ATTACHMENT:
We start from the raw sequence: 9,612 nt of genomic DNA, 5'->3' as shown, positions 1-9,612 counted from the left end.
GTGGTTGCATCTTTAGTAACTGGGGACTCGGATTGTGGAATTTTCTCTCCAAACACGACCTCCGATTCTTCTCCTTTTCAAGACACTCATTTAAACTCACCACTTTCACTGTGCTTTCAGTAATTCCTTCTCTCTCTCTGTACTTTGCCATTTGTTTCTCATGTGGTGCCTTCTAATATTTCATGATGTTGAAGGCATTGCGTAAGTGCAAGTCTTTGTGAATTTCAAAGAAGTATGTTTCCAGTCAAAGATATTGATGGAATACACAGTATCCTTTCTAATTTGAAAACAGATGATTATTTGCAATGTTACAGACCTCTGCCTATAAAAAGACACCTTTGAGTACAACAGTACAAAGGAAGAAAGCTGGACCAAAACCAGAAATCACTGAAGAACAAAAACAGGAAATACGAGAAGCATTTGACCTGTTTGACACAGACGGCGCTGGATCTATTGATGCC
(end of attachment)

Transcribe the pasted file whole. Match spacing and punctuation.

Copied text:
We start from the raw sequence: 9,612 nt of genomic DNA, 5'->3' as shown, positions 1-9,612 counted from the left end.
GTGGTTGCATCTTTAGTAACTGGGGACTCGGATTGTGGAATTTTCTCTCCAAACACGACCTCCGATTCTTCTCCTTTTCAAGACACTCATTTAAACTCACCACTTTCACTGTGCTTTCAGTAATTCCTTCTCTCTCTCTGTACTTTGCCATTTGTTTCTCATGTGGTGCCTTCTAATATTTCATGATGTTGAAGGCATTGCGTAAGTGCAAGTCTTTGTGAATTTCAAAGAAGTATGTTTCCAGTCAAAGATATTGATGGAATACACAGTATCCTTTCTAATTTGAAAACAGATGATTATTTGCAATGTTACAGACCTCTGCCTATAAAAAGACACCTTTGAGTACAACAGTACAAAGGAAGAAAGCTGGACCAAAACCAGAAATCACTGAAGAACAAAAACAGGAAATACGAGAAGCATTTGACCTGTTTGACACAGACGGCGCTGGATCTATTGATGCC